And it happened again.
Yesterday, on the way from my house to Sunday breakfast at Yellow Bird Café, something caught my eye as I looked down Forster Street.
Flashing lights, police vehicles, a few wrecked cars.
I’ve seen this before. In fact, it was the second time in three days that I witnessed the aftermath of a crash at the foot of the Harvey Taylor Bridge. On Thursday morning, a multi-vehicle accident caused a big mess in the eastbound lanes just off the bridge, calling out the usual regiment of police, ambulances and fire trucks.
I have to give our emergency workers credit. They’ve become quite efficient at clearing that intersection since, I suppose, practice makes perfect.
Over the years, I’ve seen the stone Miller’s Mutual sign at the corner wiped out and traffic lights and pedestrian signals on all corners—as well as on the small traffic island—destroyed. Street signs have been knocked down so many times I’ve lost track.
An analysis of PennDOT data shows 14 automobile accidents just in 2016 directly in the intersection, with several others very close by. And many of these weren’t mere fender-benders, as six people ended up being taken to the hospital.
But it’s not just vehicle-on-vehicle crashes. In June, TheBurg ran a lengthy story about the most dangerous intersections in Harrisburg for pedestrians, and this intersection was among those. In fact, the person we featured in the story was hit in the crosswalk on Forster Street.
It’s time to do something.
In my personal experience as a pedestrian, bicyclist and motorist, I’ve witnessed three recurring problems at the intersection of Front and Forster streets, both state roads.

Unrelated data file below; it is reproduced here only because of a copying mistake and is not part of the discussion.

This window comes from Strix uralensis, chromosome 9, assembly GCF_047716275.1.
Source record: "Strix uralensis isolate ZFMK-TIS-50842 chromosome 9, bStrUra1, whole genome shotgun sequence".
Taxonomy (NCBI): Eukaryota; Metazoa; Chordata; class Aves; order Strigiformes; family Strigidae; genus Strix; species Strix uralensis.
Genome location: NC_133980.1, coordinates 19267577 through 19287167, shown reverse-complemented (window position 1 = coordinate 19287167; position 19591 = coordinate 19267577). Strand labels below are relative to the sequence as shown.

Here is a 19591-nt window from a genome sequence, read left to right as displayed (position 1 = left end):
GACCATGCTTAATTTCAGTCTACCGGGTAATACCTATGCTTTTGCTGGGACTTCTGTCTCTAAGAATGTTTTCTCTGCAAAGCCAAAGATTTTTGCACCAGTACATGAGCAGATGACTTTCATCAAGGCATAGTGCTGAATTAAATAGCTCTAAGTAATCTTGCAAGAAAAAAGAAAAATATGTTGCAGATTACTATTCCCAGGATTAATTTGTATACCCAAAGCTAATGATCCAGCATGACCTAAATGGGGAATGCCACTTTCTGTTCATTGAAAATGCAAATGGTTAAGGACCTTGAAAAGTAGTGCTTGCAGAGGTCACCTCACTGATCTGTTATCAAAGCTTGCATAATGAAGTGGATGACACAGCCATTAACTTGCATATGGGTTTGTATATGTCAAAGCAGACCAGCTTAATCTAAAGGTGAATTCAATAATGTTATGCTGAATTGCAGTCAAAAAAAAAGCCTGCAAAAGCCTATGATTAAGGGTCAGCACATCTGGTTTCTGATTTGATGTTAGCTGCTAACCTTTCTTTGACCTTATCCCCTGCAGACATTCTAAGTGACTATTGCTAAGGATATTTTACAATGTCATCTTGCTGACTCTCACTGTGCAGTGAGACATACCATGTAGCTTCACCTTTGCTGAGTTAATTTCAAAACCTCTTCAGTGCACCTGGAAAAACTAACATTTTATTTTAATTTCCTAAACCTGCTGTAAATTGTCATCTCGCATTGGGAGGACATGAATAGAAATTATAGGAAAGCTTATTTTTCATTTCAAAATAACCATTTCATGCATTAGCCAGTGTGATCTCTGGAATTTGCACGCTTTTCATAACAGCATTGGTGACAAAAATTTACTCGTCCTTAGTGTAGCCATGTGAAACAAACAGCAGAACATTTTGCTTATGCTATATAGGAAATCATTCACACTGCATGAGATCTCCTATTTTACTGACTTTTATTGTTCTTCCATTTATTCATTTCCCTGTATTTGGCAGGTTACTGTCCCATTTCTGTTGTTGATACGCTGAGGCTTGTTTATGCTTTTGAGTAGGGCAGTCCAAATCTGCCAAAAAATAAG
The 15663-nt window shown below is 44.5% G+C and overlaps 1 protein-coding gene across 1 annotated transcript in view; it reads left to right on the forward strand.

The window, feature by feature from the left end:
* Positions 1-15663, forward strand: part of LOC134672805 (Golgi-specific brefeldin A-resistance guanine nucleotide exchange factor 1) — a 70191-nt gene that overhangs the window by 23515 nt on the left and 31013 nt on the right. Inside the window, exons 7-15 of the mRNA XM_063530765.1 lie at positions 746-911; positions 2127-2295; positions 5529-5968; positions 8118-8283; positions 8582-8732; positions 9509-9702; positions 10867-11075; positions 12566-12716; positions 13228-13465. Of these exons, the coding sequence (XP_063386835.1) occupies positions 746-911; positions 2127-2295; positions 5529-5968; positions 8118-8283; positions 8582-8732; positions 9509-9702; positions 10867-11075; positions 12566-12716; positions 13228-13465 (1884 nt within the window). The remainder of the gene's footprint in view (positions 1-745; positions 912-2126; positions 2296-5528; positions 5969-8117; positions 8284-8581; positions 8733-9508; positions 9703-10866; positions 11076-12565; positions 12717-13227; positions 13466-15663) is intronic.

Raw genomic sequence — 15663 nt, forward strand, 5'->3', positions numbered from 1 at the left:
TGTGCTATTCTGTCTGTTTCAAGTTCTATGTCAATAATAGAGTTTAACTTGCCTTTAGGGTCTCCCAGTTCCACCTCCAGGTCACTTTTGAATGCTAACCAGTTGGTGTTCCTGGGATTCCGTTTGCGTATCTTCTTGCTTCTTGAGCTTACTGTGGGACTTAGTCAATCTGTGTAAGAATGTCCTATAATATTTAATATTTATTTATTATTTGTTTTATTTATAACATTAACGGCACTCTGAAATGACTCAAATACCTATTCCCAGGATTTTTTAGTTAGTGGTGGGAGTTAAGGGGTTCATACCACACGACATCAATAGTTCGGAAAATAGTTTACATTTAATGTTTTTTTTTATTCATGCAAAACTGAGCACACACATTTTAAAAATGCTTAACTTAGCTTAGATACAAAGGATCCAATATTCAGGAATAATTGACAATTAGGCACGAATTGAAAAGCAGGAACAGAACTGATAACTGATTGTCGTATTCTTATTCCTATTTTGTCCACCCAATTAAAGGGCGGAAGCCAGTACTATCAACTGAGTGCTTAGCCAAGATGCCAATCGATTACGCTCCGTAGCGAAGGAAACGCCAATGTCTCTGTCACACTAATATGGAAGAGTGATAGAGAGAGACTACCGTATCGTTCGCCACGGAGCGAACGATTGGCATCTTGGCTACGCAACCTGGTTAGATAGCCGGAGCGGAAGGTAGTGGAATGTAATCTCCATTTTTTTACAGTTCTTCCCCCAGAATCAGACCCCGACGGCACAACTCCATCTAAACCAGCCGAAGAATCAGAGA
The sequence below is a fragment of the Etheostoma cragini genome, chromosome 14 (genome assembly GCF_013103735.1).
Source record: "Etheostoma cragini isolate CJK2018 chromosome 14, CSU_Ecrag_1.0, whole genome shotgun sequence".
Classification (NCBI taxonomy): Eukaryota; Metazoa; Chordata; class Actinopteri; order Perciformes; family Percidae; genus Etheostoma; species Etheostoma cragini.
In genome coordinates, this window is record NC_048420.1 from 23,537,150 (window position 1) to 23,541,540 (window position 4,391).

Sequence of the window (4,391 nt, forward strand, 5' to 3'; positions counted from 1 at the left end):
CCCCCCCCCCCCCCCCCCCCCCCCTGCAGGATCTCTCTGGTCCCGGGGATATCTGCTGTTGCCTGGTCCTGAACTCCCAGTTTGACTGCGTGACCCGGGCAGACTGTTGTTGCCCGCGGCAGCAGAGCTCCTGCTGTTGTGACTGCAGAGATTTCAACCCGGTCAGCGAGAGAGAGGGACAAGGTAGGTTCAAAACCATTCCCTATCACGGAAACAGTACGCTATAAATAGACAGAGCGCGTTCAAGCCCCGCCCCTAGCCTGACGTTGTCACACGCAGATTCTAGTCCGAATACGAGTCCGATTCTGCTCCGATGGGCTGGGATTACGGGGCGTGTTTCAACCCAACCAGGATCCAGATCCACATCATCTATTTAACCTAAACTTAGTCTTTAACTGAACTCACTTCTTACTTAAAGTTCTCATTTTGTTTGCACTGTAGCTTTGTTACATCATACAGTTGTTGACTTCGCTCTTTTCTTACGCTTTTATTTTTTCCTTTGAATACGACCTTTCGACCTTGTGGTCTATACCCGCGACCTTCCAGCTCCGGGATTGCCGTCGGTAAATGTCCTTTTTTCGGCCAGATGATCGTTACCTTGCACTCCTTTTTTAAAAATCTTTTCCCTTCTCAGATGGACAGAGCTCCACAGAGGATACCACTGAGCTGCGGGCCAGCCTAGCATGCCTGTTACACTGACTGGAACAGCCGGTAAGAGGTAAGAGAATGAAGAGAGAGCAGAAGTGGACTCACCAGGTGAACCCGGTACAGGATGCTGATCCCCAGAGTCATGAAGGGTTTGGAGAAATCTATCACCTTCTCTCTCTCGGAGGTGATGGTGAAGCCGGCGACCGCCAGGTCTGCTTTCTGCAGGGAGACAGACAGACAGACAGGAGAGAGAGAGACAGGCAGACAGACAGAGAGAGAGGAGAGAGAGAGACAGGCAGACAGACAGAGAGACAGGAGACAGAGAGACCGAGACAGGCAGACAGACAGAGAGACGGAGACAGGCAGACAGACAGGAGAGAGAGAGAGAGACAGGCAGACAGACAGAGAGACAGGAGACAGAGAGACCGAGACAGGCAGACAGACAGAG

First, motorists run the light on Front Street. Secondly, drivers make illegal left-hand turns from Forster onto Front to avoid crossing the bridge. Finally, worst of all, cars exiting the bridge run the light at a high rate of speed, losing their chancy bet with the changing traffic signal.
In the 1950s, the state and the city, with the Taylor Bridge completed, together turned once-quaint Front and Forster streets into multi-lane urban highways. We can’t undo that mistake easily. However, we must try to make the intersection safer to avoid the constant accidents.
Certainly, better enforcement of traffic rules would help, as a well-positioned cop could pick off people all day speeding through the intersection, running red lights and making illegal turns.
Absent that, PennDOT needs to find ways to reduce traffic speeds on the Harvey Taylor Bridge as it approaches Front Street. There are numerous ways to do this, including, though not limited to, a reduced bridge speed, a “your speed” sign, flashing lights and an altered road surface.
No, this won’t stop everyone from thinking a yellow light is a reason to speed up, not slow down. But it may stop some drivers from blasting through a red light at 60 mph, leaving in their wake fragments of cars, poles and people.
Author: Lawrance Binda